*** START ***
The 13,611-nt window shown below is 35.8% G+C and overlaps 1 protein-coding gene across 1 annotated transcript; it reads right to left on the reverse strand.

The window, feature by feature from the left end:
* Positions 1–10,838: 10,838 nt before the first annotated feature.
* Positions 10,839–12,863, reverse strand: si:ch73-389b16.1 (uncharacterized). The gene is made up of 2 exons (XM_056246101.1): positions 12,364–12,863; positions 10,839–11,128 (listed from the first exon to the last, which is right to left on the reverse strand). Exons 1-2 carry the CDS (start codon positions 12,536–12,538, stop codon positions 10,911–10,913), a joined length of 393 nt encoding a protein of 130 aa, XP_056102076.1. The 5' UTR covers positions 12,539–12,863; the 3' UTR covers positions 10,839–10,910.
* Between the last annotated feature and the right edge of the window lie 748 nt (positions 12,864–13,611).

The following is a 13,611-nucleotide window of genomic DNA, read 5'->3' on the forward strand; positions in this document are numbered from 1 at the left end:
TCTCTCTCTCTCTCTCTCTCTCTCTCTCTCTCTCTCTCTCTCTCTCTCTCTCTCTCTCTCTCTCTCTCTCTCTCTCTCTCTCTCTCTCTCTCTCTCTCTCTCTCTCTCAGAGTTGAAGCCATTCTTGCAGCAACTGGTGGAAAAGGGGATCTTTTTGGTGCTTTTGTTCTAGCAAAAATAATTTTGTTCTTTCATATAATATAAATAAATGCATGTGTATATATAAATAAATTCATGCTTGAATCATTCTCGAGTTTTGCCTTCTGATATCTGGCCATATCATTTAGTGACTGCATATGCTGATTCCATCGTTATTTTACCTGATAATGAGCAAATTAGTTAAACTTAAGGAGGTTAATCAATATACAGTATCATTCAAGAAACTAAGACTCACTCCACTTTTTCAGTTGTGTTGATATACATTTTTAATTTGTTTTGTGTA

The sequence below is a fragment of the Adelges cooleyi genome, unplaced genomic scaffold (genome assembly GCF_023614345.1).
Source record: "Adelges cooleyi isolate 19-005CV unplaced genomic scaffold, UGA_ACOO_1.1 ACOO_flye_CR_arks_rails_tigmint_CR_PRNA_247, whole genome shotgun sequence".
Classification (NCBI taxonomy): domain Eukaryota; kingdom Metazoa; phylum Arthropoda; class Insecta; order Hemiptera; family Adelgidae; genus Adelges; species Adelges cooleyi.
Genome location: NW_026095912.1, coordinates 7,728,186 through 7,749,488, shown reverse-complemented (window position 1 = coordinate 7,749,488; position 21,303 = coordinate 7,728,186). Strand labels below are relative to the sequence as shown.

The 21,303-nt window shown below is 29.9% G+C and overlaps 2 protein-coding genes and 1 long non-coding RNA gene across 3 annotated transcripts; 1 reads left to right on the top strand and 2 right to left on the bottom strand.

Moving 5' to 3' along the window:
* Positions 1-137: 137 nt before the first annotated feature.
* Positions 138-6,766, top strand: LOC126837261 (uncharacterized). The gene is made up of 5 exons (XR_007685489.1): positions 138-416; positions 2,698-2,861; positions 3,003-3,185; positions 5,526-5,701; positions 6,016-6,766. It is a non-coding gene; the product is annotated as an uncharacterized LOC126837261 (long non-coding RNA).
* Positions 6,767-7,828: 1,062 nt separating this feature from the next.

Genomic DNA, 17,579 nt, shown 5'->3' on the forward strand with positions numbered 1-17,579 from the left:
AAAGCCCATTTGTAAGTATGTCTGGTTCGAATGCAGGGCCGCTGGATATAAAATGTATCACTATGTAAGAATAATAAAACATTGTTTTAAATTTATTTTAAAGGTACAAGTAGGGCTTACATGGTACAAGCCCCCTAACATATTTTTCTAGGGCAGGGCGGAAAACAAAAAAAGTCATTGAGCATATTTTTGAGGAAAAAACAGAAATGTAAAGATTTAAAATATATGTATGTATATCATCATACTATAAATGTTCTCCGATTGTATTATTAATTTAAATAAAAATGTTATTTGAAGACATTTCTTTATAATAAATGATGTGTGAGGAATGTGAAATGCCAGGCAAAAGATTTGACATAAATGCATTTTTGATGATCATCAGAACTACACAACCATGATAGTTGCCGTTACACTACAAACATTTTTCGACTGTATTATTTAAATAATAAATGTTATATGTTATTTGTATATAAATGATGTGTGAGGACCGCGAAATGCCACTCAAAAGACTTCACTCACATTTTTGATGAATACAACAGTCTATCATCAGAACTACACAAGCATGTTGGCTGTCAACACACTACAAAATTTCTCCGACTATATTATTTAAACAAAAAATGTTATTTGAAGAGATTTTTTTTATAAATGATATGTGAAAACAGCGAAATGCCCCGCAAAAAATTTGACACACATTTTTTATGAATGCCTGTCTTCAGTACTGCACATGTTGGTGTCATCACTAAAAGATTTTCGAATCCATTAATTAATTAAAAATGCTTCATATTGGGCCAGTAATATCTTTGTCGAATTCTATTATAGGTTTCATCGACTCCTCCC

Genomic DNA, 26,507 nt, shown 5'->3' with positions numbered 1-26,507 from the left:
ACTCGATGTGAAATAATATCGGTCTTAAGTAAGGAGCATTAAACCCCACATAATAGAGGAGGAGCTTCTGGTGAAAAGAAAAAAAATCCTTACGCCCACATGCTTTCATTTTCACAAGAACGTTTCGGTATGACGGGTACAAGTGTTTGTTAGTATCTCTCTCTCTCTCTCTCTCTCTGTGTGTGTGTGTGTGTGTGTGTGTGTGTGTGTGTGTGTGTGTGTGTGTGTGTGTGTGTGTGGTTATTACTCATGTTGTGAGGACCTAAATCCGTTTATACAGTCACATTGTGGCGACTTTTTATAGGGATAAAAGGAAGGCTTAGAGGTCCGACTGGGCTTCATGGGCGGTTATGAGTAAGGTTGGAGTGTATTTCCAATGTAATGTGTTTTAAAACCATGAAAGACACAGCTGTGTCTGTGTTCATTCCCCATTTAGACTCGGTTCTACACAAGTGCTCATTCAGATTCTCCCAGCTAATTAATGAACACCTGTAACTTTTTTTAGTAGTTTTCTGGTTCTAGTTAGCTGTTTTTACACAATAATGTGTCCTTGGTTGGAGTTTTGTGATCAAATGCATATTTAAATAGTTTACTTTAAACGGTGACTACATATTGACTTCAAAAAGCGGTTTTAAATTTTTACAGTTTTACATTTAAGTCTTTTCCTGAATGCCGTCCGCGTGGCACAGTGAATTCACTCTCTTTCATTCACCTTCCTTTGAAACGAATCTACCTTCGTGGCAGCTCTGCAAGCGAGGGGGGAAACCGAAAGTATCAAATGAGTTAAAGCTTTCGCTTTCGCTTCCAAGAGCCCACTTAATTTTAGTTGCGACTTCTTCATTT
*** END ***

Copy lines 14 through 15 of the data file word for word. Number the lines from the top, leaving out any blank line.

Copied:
* Positions 1-137: 137 nt before the first annotated feature.
* Positions 138-6,766, top strand: LOC126837261 (uncharacterized). The gene is made up of 5 exons (XR_007685489.1): positions 138-416; positions 2,698-2,861; positions 3,003-3,185; positions 5,526-5,701; positions 6,016-6,766. It is a non-coding gene; the product is annotated as an uncharacterized LOC126837261 (long non-coding RNA).